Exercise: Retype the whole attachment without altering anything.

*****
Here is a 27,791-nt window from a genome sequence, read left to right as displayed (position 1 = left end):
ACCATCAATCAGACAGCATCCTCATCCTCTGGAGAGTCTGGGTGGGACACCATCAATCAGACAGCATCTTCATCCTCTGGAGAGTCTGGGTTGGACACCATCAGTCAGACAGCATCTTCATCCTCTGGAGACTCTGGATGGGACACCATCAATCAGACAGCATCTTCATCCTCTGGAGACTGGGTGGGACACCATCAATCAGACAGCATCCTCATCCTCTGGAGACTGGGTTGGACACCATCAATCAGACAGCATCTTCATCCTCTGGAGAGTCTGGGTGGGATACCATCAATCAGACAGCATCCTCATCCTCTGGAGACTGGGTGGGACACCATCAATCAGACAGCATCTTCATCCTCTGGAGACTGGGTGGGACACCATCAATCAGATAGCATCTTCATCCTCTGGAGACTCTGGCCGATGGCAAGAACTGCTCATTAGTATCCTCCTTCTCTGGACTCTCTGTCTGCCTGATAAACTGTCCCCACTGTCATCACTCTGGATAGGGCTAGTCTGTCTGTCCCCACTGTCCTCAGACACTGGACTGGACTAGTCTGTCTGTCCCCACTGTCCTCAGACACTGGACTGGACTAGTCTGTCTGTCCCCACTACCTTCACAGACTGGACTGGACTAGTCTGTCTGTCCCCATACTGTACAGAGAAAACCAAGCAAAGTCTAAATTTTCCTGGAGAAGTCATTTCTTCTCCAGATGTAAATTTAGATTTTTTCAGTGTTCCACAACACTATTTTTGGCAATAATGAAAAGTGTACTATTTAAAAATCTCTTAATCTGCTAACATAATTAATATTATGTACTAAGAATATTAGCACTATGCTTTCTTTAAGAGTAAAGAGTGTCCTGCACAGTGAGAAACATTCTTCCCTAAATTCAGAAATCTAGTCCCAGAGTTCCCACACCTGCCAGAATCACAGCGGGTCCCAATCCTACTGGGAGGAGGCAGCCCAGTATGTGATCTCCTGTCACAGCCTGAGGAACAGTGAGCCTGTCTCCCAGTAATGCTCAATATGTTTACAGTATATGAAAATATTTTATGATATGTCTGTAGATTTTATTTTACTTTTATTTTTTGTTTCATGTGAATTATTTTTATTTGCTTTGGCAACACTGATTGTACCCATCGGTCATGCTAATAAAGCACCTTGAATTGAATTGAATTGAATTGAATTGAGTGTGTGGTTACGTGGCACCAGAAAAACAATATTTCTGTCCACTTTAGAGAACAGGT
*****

Here is a 27,791-nt window from a genome sequence, read left to right as displayed (position 1 = left end):
ACCATCAATCAGACAGCATCCTCATCCTCTGGAGAGTCTGGGTGGGACACCATCAATCAGACAGCATCTTCATCCTCTGGAGAGTCTGGGTTGGACACCATCAGTCAGACAGCATCTTCATCCTCTGGAGACTCTGGATGGGACACCATCAATCAGACAGCATCTTCATCCTCTGGAGACTGGGTGGGACACCATCAATCAGACAGCATCCTCATCCTCTGGAGACTGGGTTGGACACCATCAATCAGACAGCATCTTCATCCTCTGGAGAGTCTGGGTGGGATACCATCAATCAGACAGCATCCTCATCCTCTGGAGACTGGGTGGGACACCATCAATCAGACAGCATCTTCATCCTCTGGAGACTGGGTGGGACACCATCAATCAGATAGCATCTTCATCCTCTGGAGACTCTGGCCGATGGCAAGAACTGCTCATTAGTATCCTCCTTCTCTGGACTCTCTGTCTGCCTGATAAACTGTCCCCACTGTCATCACTCTGGATAGGGCTAGTCTGTCTGTCCCCACTGTCCTCAGACACTGGACTGGACTAGTCTGTCTGTCCCCACTGTCCTCAGACACTGGACTGGACTAGTCTGTCTGTCCCCACTACCTTCACAGACTGGACTGGACTAGTCTGTCTGTCCCCATACTGTACAGAGAAAACCAAGCAAAGTCTAAATTTTCCTGGAGAAGTCATTTCTTCTCCAGATGTAAATTTAGATTTTTTCAGTGTTCCACAACACTATTTTTGGCAATAATGAAAAGTGTACTATTTAAAAATCTCTTAATCTGCTAACATAATTAATATTATGTACTAAGAATATTAGCACTATGCTTTCTTTAAGAGTAAAGAGTGTCCTGCACAGTGAGAAACATTCTTCCCTAAATTCAGAAATCTAGTCCCAGAGTTCCCACACCTGCCAGAATCACAGCGGGTCCCAATCCTACTGGGAGGAGGCAGCCCAGTATGTGATCTCCTGTCACAGCCTGAGGAACAGTGAGCCTGTCTCCCAGTAATGCTCAATATGTTTACAGTATATGAAAATATTTTATGATATGTCTGTAGATTTTATTTTACTTTTATTTTTTGTTTCATGTGAATTATTTTTATTTGCTTTGGCAACACTGATTGTACCCATCGGTCATGCTAATAAAGCACCTTGAATTGAATTGAATTGAATTGAATTGAGTGTGTGGTTACGTGGCACCAGAAAAACAATATTTCTGTCCACTTTAGAGAACAGGT